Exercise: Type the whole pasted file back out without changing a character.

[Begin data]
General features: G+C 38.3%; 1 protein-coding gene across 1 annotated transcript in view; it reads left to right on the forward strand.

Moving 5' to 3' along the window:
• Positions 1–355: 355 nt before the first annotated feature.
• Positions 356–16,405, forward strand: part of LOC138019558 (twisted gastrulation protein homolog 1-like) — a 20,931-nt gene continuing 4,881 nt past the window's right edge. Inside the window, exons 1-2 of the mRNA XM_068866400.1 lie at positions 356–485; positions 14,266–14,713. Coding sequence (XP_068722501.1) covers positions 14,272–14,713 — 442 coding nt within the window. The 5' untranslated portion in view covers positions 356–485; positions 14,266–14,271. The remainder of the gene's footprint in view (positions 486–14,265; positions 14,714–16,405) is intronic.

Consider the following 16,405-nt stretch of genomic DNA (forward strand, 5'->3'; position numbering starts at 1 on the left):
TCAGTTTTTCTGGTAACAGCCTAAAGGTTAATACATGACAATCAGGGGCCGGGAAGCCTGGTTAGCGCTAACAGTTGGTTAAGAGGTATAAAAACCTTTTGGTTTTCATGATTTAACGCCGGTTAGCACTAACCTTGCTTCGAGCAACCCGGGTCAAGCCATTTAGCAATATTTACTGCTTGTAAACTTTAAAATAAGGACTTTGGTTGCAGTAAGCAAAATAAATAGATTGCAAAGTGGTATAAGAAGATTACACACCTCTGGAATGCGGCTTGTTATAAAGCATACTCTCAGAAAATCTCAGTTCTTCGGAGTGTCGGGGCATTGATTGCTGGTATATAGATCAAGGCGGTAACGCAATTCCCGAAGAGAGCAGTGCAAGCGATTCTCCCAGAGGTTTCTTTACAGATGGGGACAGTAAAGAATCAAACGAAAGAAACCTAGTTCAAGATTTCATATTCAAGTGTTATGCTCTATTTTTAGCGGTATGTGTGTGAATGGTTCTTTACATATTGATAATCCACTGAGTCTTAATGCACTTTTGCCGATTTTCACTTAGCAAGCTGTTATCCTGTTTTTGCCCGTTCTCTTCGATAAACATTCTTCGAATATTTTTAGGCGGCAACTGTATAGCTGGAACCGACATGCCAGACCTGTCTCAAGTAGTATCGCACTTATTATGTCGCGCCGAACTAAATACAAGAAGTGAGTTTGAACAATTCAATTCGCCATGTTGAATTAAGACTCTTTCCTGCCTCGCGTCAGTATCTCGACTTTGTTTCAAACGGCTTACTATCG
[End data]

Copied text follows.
General features: G+C 38.3%; 1 protein-coding gene across 1 annotated transcript in view; it reads left to right on the forward strand.

Moving 5' to 3' along the window:
• Positions 1–355: 355 nt before the first annotated feature.
• Positions 356–16,405, forward strand: part of LOC138019558 (twisted gastrulation protein homolog 1-like) — a 20,931-nt gene continuing 4,881 nt past the window's right edge. Inside the window, exons 1-2 of the mRNA XM_068866400.1 lie at positions 356–485; positions 14,266–14,713. Coding sequence (XP_068722501.1) covers positions 14,272–14,713 — 442 coding nt within the window. The 5' untranslated portion in view covers positions 356–485; positions 14,266–14,271. The remainder of the gene's footprint in view (positions 486–14,265; positions 14,714–16,405) is intronic.

Consider the following 16,405-nt stretch of genomic DNA (forward strand, 5'->3'; position numbering starts at 1 on the left):
TCAGTTTTTCTGGTAACAGCCTAAAGGTTAATACATGACAATCAGGGGCCGGGAAGCCTGGTTAGCGCTAACAGTTGGTTAAGAGGTATAAAAACCTTTTGGTTTTCATGATTTAACGCCGGTTAGCACTAACCTTGCTTCGAGCAACCCGGGTCAAGCCATTTAGCAATATTTACTGCTTGTAAACTTTAAAATAAGGACTTTGGTTGCAGTAAGCAAAATAAATAGATTGCAAAGTGGTATAAGAAGATTACACACCTCTGGAATGCGGCTTGTTATAAAGCATACTCTCAGAAAATCTCAGTTCTTCGGAGTGTCGGGGCATTGATTGCTGGTATATAGATCAAGGCGGTAACGCAATTCCCGAAGAGAGCAGTGCAAGCGATTCTCCCAGAGGTTTCTTTACAGATGGGGACAGTAAAGAATCAAACGAAAGAAACCTAGTTCAAGATTTCATATTCAAGTGTTATGCTCTATTTTTAGCGGTATGTGTGTGAATGGTTCTTTACATATTGATAATCCACTGAGTCTTAATGCACTTTTGCCGATTTTCACTTAGCAAGCTGTTATCCTGTTTTTGCCCGTTCTCTTCGATAAACATTCTTCGAATATTTTTAGGCGGCAACTGTATAGCTGGAACCGACATGCCAGACCTGTCTCAAGTAGTATCGCACTTATTATGTCGCGCCGAACTAAATACAAGAAGTGAGTTTGAACAATTCAATTCGCCATGTTGAATTAAGACTCTTTCCTGCCTCGCGTCAGTATCTCGACTTTGTTTCAAACGGCTTACTATCG